The Wisconsin Council for Religious and Independent Schools’ visits to legislative leaders have begun. They are all talking about the governor’s newly introduced budget. It calls for several initiatives for Wisconsin’s public schools, among many other things.
Gov. Tony Evers said his state budget would invest a historical $2.6 billion in K-12 education to address the student literacy crisis, the educator shortage, mental health resources, special education programs and more.
The roughly $80 billion state budget funds state government for two years. It has to be passed by June 30, or the state will begin its new fiscal year July 1 with funding levels approved in the previous session’s budget. There is general agreement across the aisles that inflation has been so high that the numbers do need some adjusting for that.
But the Republican-led legislature has vowed to ignore the governor’s budget and generate its own. Legislators are instead calling his proposed budget a “list of ideas” to consider. That’s unique. Even if they drastically change it, the Legislature typically works off the governor’s budget. They did even when the tables were turned with Republican governors in office with Democratic-controlled legislatures.
On top of that, for the first time in history, the state has a record $7.1 billion surplus. More than half of that comes from one-time funding. Everybody is chomping at the bit in hopes to aim it toward their pet project. But the budget hawks are asking how those plans will be funded after the one-time money is gone.
Others are cautioning frugality because a recession may be coming when we will wish we still had the surplus. Others jokingly counter the last three recessions have been predicted. Meaning, if you say something often enough, it will eventually come true. After all, they say, even a broken clock is right twice a day.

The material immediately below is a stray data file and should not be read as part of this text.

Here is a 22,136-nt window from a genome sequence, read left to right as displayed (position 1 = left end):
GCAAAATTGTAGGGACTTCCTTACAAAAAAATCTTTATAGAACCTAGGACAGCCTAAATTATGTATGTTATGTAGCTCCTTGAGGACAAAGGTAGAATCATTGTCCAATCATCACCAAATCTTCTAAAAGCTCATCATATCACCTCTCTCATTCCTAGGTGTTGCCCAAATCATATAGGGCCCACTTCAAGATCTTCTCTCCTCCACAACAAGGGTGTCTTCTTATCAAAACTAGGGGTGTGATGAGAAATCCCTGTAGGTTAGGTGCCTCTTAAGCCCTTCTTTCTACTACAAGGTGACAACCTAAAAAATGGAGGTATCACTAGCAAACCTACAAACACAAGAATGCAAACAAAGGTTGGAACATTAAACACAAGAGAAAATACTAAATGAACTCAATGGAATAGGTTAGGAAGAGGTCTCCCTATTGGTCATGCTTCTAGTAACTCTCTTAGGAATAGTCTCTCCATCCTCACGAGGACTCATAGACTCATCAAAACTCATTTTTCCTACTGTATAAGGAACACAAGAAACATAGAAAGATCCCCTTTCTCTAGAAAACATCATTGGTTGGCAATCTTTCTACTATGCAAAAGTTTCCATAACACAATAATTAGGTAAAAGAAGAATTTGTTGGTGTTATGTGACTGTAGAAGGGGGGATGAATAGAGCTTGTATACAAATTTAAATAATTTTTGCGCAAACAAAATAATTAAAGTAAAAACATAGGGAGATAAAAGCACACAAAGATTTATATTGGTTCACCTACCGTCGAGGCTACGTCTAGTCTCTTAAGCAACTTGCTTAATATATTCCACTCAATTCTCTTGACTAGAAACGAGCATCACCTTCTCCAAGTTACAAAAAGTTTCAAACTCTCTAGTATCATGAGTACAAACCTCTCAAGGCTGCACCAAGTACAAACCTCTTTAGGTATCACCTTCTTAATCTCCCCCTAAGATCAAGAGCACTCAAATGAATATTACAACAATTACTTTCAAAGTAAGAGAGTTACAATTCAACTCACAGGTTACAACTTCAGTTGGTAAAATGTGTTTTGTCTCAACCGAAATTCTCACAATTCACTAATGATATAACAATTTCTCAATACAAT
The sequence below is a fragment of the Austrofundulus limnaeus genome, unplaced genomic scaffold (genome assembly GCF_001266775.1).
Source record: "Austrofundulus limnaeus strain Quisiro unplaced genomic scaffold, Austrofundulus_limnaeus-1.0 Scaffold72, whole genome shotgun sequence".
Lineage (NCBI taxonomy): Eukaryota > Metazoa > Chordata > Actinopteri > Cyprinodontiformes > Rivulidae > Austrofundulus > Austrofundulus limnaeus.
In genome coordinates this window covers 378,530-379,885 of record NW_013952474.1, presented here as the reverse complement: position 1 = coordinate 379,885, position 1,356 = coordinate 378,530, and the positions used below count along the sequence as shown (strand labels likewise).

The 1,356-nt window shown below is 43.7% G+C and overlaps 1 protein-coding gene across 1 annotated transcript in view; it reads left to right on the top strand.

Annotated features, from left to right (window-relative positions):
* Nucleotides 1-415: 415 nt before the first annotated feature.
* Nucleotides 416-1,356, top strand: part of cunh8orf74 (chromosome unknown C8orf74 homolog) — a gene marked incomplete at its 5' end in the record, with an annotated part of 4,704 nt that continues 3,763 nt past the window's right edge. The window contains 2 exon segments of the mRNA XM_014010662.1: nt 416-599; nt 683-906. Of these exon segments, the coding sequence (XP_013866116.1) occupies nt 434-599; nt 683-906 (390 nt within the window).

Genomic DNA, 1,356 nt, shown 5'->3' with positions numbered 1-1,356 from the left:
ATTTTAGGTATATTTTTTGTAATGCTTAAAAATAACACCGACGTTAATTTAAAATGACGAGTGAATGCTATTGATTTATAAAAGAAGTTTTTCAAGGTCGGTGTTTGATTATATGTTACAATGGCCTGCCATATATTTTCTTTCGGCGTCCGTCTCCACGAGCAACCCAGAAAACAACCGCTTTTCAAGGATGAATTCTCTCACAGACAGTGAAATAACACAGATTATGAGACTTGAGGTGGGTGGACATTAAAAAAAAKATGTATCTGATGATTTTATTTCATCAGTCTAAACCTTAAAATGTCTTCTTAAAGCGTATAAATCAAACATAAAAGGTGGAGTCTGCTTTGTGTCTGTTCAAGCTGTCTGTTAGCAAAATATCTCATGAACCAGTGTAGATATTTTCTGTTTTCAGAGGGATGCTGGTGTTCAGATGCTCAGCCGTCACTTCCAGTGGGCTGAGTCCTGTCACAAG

It will go like this until mid-April. Gov. Evers has hit the road with his cabinet secretaries to tour the state with the Democrats’ message. He even got President Biden to visit Wisconsin. Meanwhile, Republicans are touting their priorities.
Both sides are using the budget debate to ignite voter turnout for the nonpartisan April 4 state Supreme Court race, where the winner gets a 10-year term and determines which side controls the court.
Amid all the fighting and mixed messages, WCRIS is proposing a nonpartisan plan to legislators that the governor actually might be willing to sign. Our proposal calls for an equitable approach to funding special initiatives for education.
We are arguing that since private schools constitute 10 percent of Wisconsin’s K-12 school population, we should get 10 percent of education-related funding to use for school health and safety grants. This innovative proposal is based on all that WCRIS schools have learned from receiving access to recent federal pandemic aid and the 2017 state safety grants.
Both public and private schools have had trouble accessing the federal pandemic relief money. Congress hastily wrote a law that makes it difficult for schools to get the things they actually need to help children now. Both used the state safety grants well in 2017-19 for security improvements such as solid core doors, classroom locks, main door intercoms and cameras.
Like the public schools, private K-12 schools need grants to address learning loss, access to clean air and water, broadband connectivity and mental health treatment.
We are requesting state money so our schools are free from the federal regulations and bureaucracy tied to federal dollars.
While WCRIS works on that, tax season is here, and we are educating private school parents about a simple form that helps families deduct up to $4,000 for grade K-8 tuition and $10,000 for grade 9-12 tuition on their state income taxes.
This state tax deduction has been available since 2014, thanks to WCRIS’ advocacy and our schools’ and families’ support. The deduction saves private school families nearly $8 million per year.
We ask principals to send the Wisconsin Department of Revenue Schedule PS form home with students and give parents a head start by filling in the school’s information. It is very simple, but the rest is up to the parents. Please encourage families you know at Catholic schools to use this hard-won deduction.
We may call on you to help contact legislators to seek support for private school health and safety grants in April. Until then, do your homework so you can be an informed voter on election day.